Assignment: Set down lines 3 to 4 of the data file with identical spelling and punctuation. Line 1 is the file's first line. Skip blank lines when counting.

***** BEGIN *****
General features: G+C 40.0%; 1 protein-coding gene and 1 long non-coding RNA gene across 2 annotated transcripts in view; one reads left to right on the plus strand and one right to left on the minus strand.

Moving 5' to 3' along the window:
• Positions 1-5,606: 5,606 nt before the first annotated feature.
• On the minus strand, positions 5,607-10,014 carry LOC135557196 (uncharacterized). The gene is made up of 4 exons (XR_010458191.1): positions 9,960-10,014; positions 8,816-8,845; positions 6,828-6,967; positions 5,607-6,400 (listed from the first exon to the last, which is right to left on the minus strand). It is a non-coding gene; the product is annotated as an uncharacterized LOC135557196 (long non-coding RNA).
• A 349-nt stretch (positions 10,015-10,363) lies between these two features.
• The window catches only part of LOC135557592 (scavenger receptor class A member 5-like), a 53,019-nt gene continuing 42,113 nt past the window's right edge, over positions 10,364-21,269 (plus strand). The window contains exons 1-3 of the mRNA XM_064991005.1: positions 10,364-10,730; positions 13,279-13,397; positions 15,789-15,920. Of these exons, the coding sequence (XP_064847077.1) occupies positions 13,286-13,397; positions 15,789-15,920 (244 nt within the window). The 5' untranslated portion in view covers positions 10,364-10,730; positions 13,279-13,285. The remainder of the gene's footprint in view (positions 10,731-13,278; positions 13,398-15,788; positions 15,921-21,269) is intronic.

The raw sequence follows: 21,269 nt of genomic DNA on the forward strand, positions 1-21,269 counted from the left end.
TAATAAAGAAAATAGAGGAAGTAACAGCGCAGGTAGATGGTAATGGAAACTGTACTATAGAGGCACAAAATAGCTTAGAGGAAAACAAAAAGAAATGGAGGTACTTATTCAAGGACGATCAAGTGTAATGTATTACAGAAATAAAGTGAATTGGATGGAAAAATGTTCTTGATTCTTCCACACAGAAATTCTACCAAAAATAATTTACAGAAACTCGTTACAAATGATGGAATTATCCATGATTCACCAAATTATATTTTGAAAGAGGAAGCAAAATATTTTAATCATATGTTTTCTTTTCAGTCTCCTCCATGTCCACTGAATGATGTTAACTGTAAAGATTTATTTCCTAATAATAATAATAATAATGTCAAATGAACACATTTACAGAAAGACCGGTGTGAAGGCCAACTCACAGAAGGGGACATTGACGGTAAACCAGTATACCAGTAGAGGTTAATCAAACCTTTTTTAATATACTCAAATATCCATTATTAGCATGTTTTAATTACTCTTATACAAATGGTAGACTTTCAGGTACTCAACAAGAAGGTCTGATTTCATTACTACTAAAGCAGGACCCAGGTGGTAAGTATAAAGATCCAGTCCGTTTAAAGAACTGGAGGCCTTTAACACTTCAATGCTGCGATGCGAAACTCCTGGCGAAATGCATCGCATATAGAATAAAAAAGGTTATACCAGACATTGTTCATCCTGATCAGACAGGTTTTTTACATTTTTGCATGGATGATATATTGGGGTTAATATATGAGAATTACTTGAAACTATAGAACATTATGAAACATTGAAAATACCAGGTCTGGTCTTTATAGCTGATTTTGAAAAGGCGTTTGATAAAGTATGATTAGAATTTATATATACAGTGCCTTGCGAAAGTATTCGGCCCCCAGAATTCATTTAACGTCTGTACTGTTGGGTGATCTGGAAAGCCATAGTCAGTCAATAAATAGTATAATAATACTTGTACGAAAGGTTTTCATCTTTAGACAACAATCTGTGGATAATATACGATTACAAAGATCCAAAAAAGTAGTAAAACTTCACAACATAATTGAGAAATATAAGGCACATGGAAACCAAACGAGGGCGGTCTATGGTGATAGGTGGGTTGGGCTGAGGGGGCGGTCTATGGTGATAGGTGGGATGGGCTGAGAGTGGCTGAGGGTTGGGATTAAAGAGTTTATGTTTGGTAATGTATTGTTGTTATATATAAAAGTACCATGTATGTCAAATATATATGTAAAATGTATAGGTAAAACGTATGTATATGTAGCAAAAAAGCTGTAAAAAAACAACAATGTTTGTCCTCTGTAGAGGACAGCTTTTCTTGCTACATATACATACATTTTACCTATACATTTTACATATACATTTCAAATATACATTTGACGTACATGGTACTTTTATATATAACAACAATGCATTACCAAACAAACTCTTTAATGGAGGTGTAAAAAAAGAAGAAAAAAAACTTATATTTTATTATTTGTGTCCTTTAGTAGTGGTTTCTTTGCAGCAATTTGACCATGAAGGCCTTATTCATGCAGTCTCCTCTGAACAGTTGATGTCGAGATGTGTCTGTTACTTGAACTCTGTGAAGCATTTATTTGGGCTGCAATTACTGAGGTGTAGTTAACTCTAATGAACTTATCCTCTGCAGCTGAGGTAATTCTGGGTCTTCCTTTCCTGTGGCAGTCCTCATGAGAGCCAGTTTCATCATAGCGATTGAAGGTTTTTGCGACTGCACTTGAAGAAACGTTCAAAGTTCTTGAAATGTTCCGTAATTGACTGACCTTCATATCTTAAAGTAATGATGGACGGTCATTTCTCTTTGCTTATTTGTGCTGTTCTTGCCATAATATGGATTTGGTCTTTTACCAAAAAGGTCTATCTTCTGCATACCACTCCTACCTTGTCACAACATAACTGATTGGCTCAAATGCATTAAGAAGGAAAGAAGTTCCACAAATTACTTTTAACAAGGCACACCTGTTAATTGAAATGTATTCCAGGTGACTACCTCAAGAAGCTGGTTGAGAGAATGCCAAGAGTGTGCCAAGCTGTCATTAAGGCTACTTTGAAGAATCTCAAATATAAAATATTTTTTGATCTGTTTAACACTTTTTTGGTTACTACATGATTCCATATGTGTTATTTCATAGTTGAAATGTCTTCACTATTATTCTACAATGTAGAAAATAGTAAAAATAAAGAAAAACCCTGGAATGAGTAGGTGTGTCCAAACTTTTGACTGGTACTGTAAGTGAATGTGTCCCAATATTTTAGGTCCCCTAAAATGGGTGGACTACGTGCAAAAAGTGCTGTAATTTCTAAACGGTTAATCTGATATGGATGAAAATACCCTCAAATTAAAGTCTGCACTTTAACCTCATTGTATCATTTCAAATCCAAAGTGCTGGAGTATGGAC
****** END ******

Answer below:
• Positions 1-5,606: 5,606 nt before the first annotated feature.
• On the minus strand, positions 5,607-10,014 carry LOC135557196 (uncharacterized). The gene is made up of 4 exons (XR_010458191.1): positions 9,960-10,014; positions 8,816-8,845; positions 6,828-6,967; positions 5,607-6,400 (listed from the first exon to the last, which is right to left on the minus strand). It is a non-coding gene; the product is annotated as an uncharacterized LOC135557196 (long non-coding RNA).